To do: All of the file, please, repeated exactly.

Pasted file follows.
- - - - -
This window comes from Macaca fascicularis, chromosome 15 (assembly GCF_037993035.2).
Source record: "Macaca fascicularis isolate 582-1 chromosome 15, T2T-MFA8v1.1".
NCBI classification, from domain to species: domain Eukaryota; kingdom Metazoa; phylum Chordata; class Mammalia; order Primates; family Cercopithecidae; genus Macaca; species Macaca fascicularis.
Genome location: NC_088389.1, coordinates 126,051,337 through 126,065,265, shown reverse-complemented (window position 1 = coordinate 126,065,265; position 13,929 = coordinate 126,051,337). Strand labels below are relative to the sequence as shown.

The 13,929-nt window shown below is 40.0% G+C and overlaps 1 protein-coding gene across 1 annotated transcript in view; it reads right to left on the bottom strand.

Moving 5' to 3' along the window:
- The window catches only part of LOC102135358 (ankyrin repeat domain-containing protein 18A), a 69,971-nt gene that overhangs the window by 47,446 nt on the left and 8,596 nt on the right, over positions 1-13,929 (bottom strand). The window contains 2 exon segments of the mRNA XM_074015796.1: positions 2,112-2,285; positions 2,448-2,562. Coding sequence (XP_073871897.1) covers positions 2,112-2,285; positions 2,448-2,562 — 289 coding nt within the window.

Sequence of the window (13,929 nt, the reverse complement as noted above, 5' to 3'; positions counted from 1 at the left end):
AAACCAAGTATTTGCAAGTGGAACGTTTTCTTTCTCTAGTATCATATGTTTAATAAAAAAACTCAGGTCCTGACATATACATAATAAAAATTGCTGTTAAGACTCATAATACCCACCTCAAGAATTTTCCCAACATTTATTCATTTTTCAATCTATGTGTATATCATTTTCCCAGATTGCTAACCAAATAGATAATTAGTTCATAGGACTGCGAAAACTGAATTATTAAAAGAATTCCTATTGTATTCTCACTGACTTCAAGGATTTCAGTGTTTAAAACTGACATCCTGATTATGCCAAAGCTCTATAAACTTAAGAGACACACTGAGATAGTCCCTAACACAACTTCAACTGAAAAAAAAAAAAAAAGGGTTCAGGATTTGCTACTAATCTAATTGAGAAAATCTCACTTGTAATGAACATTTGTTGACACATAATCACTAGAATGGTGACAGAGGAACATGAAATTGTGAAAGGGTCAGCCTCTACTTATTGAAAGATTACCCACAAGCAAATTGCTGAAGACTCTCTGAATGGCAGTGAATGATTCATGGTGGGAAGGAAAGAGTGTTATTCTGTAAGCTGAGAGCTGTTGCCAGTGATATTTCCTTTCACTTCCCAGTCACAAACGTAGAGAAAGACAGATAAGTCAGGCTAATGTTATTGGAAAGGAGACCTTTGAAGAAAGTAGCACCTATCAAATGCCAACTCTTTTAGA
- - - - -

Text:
This window comes from Macaca fascicularis, chromosome 15 (assembly GCF_037993035.2).
Source record: "Macaca fascicularis isolate 582-1 chromosome 15, T2T-MFA8v1.1".
NCBI classification, from domain to species: domain Eukaryota; kingdom Metazoa; phylum Chordata; class Mammalia; order Primates; family Cercopithecidae; genus Macaca; species Macaca fascicularis.
Genome location: NC_088389.1, coordinates 126,051,337 through 126,065,265, shown reverse-complemented (window position 1 = coordinate 126,065,265; position 13,929 = coordinate 126,051,337). Strand labels below are relative to the sequence as shown.

The 13,929-nt window shown below is 40.0% G+C and overlaps 1 protein-coding gene across 1 annotated transcript in view; it reads right to left on the bottom strand.

Moving 5' to 3' along the window:
- The window catches only part of LOC102135358 (ankyrin repeat domain-containing protein 18A), a 69,971-nt gene that overhangs the window by 47,446 nt on the left and 8,596 nt on the right, over positions 1-13,929 (bottom strand). The window contains 2 exon segments of the mRNA XM_074015796.1: positions 2,112-2,285; positions 2,448-2,562. Coding sequence (XP_073871897.1) covers positions 2,112-2,285; positions 2,448-2,562 — 289 coding nt within the window.

Sequence of the window (13,929 nt, the reverse complement as noted above, 5' to 3'; positions counted from 1 at the left end):
AAACCAAGTATTTGCAAGTGGAACGTTTTCTTTCTCTAGTATCATATGTTTAATAAAAAAACTCAGGTCCTGACATATACATAATAAAAATTGCTGTTAAGACTCATAATACCCACCTCAAGAATTTTCCCAACATTTATTCATTTTTCAATCTATGTGTATATCATTTTCCCAGATTGCTAACCAAATAGATAATTAGTTCATAGGACTGCGAAAACTGAATTATTAAAAGAATTCCTATTGTATTCTCACTGACTTCAAGGATTTCAGTGTTTAAAACTGACATCCTGATTATGCCAAAGCTCTATAAACTTAAGAGACACACTGAGATAGTCCCTAACACAACTTCAACTGAAAAAAAAAAAAAAAGGGTTCAGGATTTGCTACTAATCTAATTGAGAAAATCTCACTTGTAATGAACATTTGTTGACACATAATCACTAGAATGGTGACAGAGGAACATGAAATTGTGAAAGGGTCAGCCTCTACTTATTGAAAGATTACCCACAAGCAAATTGCTGAAGACTCTCTGAATGGCAGTGAATGATTCATGGTGGGAAGGAAAGAGTGTTATTCTGTAAGCTGAGAGCTGTTGCCAGTGATATTTCCTTTCACTTCCCAGTCACAAACGTAGAGAAAGACAGATAAGTCAGGCTAATGTTATTGGAAAGGAGACCTTTGAAGAAAGTAGCACCTATCAAATGCCAACTCTTTTAGA